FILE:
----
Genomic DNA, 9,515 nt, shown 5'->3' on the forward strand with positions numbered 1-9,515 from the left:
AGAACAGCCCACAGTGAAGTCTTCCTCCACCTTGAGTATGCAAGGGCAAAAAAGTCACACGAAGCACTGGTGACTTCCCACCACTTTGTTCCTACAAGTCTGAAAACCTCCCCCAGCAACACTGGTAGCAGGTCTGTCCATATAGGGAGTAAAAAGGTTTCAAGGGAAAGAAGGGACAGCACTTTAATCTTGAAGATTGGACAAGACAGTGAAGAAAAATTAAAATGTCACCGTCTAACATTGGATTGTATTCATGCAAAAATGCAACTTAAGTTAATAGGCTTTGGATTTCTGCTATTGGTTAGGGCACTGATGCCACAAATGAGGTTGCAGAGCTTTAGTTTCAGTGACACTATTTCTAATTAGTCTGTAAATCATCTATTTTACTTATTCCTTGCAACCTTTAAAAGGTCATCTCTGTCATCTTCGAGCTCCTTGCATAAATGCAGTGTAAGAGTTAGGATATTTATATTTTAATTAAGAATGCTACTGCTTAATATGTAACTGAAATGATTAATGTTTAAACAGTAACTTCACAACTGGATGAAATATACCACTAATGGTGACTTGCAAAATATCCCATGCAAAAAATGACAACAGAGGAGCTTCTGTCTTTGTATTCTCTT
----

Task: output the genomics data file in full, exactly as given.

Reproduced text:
Genomic DNA, 9,515 nt, shown 5'->3' on the forward strand with positions numbered 1-9,515 from the left:
AGAACAGCCCACAGTGAAGTCTTCCTCCACCTTGAGTATGCAAGGGCAAAAAAGTCACACGAAGCACTGGTGACTTCCCACCACTTTGTTCCTACAAGTCTGAAAACCTCCCCCAGCAACACTGGTAGCAGGTCTGTCCATATAGGGAGTAAAAAGGTTTCAAGGGAAAGAAGGGACAGCACTTTAATCTTGAAGATTGGACAAGACAGTGAAGAAAAATTAAAATGTCACCGTCTAACATTGGATTGTATTCATGCAAAAATGCAACTTAAGTTAATAGGCTTTGGATTTCTGCTATTGGTTAGGGCACTGATGCCACAAATGAGGTTGCAGAGCTTTAGTTTCAGTGACACTATTTCTAATTAGTCTGTAAATCATCTATTTTACTTATTCCTTGCAACCTTTAAAAGGTCATCTCTGTCATCTTCGAGCTCCTTGCATAAATGCAGTGTAAGAGTTAGGATATTTATATTTTAATTAAGAATGCTACTGCTTAATATGTAACTGAAATGATTAATGTTTAAACAGTAACTTCACAACTGGATGAAATATACCACTAATGGTGACTTGCAAAATATCCCATGCAAAAAATGACAACAGAGGAGCTTCTGTCTTTGTATTCTCTT